- The Washington Times - Monday, March 25, 2002

Jos A. Bank Clothiers Inc. last week reported a second consecutive year of record earnings. The news pushed up its shares, as the company said it expects to set more records this year and open 20 new stores.
The Hampsted, Md., men's clothing store chain said its income for fiscal 2002 ended Feb. 3 rose 31 percent to $6.5 million ($1.05 per share) from $5 million (80 cents) the year before. Revenues rose to $211 million from $206.3 million during fiscal 2001.
Quarterly income rose 52 percent to $4.4 million (70 cents) from $2.9 million (48 cents) for the like period a year before. Revenues barely rose to $67.3 million from $67.2 million.
"It's a tough environment right now, but they've done really well, mainly because they are putting a lot more of their sportswear line out while the suit business has been kind of down lately," says Preston Silvey, an analyst with First Dallas Securities.
Suits represent slightly less than 30 percent of the company's business. Sports coats and slacks account for 20 percent, and the rest is shirts, ties, sportswear and shoes.
Shares of Jos A. Bank hit a 12-month high of $14.74 Friday on Nasdaq, up from its year low of $4.08 in September.
The company's success is a result of the quality of its products and brand name, says David E. Ullman, executive vice president and chief financial officer at Jos A. Bank. But analysts say that effective management and frugal spending also have contributed.
Despite slowing sales, operating income at Jos A. Bank rose almost 50 percent last year because of substantially higher gross margin, writes Carole Cranmer, an analyst with Morgan Lewis Githens & Ahn Co., in her March 19 report on the company.
"Approximately two-thirds of the improvement came from the cost side, as the company was able to realize further sourcing/manufacturing efficiencies," Miss Cranmer writes. "About one-third of the improvements came from the retail side, as the mix was better merchandized and markdowns were better managed."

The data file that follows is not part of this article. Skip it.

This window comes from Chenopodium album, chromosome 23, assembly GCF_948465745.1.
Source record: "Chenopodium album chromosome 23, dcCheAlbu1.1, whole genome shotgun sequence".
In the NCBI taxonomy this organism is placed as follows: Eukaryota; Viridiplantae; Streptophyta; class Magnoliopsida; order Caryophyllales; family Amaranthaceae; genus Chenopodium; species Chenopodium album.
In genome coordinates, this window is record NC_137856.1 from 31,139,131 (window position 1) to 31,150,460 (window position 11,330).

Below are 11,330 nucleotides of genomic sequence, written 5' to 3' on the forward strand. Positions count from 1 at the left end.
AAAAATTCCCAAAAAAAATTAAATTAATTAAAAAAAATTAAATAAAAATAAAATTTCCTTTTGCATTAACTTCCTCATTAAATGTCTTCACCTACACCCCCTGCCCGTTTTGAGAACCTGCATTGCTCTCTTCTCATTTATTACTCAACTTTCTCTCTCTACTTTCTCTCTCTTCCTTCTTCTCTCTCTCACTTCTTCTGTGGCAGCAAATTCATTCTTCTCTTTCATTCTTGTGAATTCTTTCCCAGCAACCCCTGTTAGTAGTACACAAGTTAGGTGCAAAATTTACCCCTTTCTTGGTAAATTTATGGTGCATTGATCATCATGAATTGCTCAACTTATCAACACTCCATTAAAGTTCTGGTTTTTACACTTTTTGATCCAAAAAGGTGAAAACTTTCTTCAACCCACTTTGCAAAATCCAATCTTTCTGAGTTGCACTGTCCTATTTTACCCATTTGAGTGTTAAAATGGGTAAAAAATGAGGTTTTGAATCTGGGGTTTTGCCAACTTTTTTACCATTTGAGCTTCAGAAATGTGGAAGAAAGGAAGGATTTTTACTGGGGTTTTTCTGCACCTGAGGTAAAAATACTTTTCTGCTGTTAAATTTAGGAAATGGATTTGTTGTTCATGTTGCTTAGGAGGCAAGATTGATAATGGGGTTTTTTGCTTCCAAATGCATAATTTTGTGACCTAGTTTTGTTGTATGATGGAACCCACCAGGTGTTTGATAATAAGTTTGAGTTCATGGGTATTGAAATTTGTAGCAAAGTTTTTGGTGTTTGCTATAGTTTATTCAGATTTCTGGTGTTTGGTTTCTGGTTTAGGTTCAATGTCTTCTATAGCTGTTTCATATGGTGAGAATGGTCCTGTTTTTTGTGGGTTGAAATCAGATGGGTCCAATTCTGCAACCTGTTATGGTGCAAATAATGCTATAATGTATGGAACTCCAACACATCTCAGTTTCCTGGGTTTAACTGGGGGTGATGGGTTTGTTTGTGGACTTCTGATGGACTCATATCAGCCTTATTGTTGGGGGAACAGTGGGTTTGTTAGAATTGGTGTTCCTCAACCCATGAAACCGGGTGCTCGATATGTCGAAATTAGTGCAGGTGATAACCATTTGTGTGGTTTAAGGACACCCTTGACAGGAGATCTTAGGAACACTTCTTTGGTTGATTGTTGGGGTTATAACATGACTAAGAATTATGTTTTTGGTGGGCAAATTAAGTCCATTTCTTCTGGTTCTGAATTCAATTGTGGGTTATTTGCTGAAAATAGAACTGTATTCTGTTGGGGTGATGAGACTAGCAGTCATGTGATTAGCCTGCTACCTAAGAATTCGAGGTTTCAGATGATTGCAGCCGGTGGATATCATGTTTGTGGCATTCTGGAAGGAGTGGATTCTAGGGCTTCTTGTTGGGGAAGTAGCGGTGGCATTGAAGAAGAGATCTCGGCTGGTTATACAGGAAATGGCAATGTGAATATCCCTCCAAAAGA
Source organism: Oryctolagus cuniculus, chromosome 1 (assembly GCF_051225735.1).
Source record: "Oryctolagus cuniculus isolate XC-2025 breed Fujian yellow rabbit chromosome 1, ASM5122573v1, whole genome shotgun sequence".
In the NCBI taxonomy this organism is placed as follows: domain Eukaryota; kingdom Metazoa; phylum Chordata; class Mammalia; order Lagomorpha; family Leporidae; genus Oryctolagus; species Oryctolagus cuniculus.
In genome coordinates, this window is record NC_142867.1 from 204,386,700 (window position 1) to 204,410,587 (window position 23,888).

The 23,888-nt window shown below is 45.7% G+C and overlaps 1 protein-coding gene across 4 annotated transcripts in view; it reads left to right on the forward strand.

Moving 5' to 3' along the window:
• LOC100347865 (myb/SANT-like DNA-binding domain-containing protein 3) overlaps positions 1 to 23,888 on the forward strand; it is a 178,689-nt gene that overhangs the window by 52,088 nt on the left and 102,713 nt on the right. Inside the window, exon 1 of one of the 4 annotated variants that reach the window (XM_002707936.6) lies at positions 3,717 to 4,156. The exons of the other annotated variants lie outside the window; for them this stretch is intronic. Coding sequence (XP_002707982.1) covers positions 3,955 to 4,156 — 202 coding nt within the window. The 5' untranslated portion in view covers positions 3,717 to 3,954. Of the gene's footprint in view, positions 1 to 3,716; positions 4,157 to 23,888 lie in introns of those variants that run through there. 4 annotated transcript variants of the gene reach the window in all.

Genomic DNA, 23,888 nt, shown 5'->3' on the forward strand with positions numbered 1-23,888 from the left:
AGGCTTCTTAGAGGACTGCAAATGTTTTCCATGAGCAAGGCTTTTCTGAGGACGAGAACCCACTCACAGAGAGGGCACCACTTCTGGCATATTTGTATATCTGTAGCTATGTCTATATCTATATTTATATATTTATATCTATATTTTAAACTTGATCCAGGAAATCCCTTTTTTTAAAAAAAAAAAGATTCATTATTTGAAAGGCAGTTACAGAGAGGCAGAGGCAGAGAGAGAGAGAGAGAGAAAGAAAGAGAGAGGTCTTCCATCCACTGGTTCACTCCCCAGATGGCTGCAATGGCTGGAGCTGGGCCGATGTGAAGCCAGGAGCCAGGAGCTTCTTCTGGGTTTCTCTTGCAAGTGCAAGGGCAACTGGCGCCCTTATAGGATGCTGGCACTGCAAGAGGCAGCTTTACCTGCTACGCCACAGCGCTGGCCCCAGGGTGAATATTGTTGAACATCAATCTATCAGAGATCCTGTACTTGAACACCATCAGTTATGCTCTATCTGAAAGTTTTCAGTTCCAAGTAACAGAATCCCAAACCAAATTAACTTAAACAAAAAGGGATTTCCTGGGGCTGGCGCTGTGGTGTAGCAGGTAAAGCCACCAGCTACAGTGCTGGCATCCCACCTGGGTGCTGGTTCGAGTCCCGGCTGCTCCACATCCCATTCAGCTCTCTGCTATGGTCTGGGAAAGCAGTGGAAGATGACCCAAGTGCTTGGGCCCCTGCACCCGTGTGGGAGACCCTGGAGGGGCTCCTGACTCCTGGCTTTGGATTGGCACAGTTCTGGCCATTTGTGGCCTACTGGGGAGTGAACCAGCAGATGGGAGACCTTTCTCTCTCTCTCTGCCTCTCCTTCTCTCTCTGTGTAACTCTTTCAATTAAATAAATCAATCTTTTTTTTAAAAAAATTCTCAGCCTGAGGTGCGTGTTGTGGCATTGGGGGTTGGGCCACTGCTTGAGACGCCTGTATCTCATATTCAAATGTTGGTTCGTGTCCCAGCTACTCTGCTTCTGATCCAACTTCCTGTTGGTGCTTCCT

The amount of merchandise at Jos A. Bank stores was lower last year, but this made selling items easier, without the need for large markdowns. The company also grew its sportswear business, which helped offset declining suit sales.
Established in 1905, Jos A. Bank is one of the nation's leading men's clothing retailers with 136 stores nationwide. Nine of them are in the Washington region, with one more coming soon to Fair Oaks Mall in Fairfax.
"Every store we've opened in the region has been successful," says Mr. Ullman, adding that the company is looking to add two or three stores in the region by the end of the year.
The majority of Jos A. Bank's business 88 percent stems from store sales. The other 12 percent comes from sales made though the Jos A. Bank catalog and Web site.
Jos A. Bank is in a niche business, considering that its product line includes such items as formal wear, swimwear and shoes catering strictly to men. Among the company's competitors are department stores and Men's Wearhouse, whose focus is the suit business.
"They are doing very well compared to competitors," says Mr. Silvey, pointing to Men's Wearhouse, which did not perform as well last year. The competitor's income dropped by 49 percent last year, while sales fell 4.5 percent.


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